Presentation on theme: "A Survey on the Educational Impact of a Resident Produced Emergency Medicine Education Podcast Stephen M Carroll, DO, Robert E Thaxton, MD Department of."— Presentation transcript:
A Survey on the Educational Impact of a Resident Produced Emergency Medicine Education Podcast Stephen M Carroll, DO, Robert E Thaxton, MD Department of Emergency Medicine, San Antonio Military Medical Center, Fort Sam Houston, TX Podcasts are a popular method of asynchronous learning among emergency medicine (EM) residents. EM Basic is a free audio podcast created and produced by an EM senior resident. Each episode discusses a common EM chief complaint at the level of a medical student or intern. In addition, a blog associated with the podcast (embasic.org) allows listeners to leave feedback and download show notes. EM Basic has 16 episodes to date with over 28,000 downloads from six continents. The blog averages 45 pages views per day since inception. Quantify the educational impact of EM Basic by surveying its listeners. Statistics regarding the popularity and subjective quality of the podcast are also reported. Listeners of EM Basic were asked to complete an anonymous 10 question survey regarding the first 10 episodes. Paper surveys were distributed to our residency and an internet survey was publicized through the podcast and the EM Basic website. The survey asked for the listener’s level of training, how useful they found the podcast, and how many times the podcast assisted them during a clinical shift. Each subjective question was scored on a 1 to 10 scale. The survey also asked participants to suggest ways of improving the podcast. Subjective data in the form of user reviews and ratings were obtained from iTunes™. Background Objective Methods Results Level of trainingNumber of participants MS-11 MS-35 MS-44 Transitional Year Intern6 EM-15 EM-28 EM-36 EM Attending2 EM Physician Assistant3 Physician Assistant Student1 Registered Nurse4 Nurse Practitioner Student1 Pharmacist1 Total47 Participants who are not medical students or EM physicians/PAs 16 (28%) Survey QuestionsAverage 1) How many episodes have you listened to?5.1 2) How useful have you found the podcast?9 3) How likely are you to recommend the podcast to a colleague?9.2 4) The podcast length is appropriate9.4 5) The depth of the material is appropriate given the target audience of medical students and interns 9.4 6) The topics of the podcast are appropriate9.3 7) How frequently have you applied the knowledge you gained from the podcast during a clinical shift? 6.9 8) How many times has the podcast helped you answer a question during a shift or on rounds? 3.1 MS-3 participants (n=5) response to question #87 Total downloads (as of 3/12/2012)- 28,574 (Average 125 downloads per day) Total page views on embasic.org- 10,257 (Average 45 page views per day) Show notes downloads- 3,851 Featured on the “New and Noteworthy” section for medical podcasts on iTunes™ Ratings and Comments 48 “5 star” ratings and 1 “4 star” rating on iTunes™ “…clear, concise, and very easy to understand” “As a third year med student, it’s hard to find “basic” blogs out there on EM, so this has been a great find…” “This should be a required primer for all new docs”- Dr. Rob Orman, creator of the ERCast podcast International listeners requested the use of generic drug names and for a slower pace of speaking A podcast created by an EM senior resident can have a positive educational impact and be well received Listeners to EM Basic can identify specific instances where the podcast assisted them during clinical practice While limited by sample size (n=5), EM Basic may have a larger impact on third year medical students given the increased frequency at which they apply what they learn from the podcast (average 7 vs. 3.1 instances reported) Although it was intended for medical students and EM interns, EM Basic serves a wide variety of healthcare professionals given that 28% of the responses were from transitional year interns and various other healthcare professionals When starting a podcast, it may be helpful to international listeners to include generic drug names and use a slower pace of speaking Being featured on iTunes™ or a well established EM blog may significantly increase podcast downloads and subscribers Conclusions The view(s) expressed herein are those of the author(s) and do not reflect the official policy or position of Brooke Army Medical Center, the U.S. Army Medical Department, the U.S. Army Office of the Surgeon General, the Department of the Army, Department of Defense or the U.S. Government.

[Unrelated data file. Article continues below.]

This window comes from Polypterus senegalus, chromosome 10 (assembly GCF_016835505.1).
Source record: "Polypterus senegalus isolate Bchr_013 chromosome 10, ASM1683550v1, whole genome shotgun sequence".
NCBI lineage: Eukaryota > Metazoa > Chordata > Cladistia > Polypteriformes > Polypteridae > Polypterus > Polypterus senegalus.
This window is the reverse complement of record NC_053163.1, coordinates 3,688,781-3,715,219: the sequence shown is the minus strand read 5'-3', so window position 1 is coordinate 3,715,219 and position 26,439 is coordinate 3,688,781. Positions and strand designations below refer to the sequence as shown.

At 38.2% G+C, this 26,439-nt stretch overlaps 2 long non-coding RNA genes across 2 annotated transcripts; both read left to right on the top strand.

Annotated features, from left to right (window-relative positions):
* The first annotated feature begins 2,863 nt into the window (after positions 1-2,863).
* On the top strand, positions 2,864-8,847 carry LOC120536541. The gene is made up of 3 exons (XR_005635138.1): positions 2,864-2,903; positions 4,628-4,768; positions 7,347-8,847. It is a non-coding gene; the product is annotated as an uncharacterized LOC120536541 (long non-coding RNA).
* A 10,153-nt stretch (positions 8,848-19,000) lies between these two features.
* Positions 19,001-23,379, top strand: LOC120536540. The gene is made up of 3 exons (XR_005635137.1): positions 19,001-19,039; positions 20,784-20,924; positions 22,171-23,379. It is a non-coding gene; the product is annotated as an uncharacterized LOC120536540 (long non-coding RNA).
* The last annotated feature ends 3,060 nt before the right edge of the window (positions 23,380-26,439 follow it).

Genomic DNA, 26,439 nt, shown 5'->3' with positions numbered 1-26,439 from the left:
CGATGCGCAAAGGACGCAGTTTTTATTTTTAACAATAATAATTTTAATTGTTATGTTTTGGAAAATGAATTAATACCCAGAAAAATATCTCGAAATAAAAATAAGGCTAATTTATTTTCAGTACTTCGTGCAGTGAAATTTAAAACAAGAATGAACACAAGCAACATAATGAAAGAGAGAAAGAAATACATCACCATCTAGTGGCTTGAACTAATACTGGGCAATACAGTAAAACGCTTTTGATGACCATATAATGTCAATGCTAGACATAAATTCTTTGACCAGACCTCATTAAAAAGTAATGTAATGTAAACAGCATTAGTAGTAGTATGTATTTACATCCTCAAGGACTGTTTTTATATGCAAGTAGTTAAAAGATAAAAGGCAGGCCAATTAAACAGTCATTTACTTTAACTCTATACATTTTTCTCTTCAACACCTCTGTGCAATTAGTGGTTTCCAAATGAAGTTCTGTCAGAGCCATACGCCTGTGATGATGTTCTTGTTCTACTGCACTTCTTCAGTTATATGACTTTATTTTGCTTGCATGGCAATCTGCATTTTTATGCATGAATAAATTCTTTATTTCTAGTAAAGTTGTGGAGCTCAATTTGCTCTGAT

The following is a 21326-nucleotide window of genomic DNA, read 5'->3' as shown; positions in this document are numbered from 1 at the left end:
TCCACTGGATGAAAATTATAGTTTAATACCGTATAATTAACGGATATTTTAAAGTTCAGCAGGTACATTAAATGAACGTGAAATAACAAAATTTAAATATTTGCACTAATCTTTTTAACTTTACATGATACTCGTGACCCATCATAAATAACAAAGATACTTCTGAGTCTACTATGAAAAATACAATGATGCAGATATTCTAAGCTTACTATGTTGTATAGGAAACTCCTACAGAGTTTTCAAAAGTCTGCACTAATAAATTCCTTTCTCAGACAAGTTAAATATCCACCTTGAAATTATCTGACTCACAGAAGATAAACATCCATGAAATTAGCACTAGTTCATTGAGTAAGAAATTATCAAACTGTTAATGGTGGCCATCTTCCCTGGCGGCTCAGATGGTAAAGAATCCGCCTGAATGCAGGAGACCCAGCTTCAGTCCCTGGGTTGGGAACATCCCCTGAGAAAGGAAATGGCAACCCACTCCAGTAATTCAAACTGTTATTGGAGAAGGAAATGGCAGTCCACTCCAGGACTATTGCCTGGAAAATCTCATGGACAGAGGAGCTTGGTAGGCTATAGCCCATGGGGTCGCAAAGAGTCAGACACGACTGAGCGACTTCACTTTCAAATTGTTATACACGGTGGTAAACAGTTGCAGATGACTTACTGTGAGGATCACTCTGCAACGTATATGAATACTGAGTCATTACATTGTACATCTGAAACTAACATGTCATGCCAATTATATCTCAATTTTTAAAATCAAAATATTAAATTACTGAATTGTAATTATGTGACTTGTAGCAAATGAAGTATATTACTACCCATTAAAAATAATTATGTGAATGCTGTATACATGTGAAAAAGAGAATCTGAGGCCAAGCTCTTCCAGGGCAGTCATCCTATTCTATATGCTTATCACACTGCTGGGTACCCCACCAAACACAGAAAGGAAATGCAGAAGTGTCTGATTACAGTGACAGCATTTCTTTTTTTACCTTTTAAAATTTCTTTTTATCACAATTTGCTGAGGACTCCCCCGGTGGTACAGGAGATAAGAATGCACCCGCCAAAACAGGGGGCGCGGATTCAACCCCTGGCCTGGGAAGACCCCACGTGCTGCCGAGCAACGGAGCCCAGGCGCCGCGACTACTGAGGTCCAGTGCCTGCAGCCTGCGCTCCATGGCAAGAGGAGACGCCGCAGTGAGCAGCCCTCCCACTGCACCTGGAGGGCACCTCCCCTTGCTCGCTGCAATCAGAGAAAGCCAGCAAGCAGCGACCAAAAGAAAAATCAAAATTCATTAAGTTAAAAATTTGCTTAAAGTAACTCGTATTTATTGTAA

Your consent to our cookies if you continue to use this website.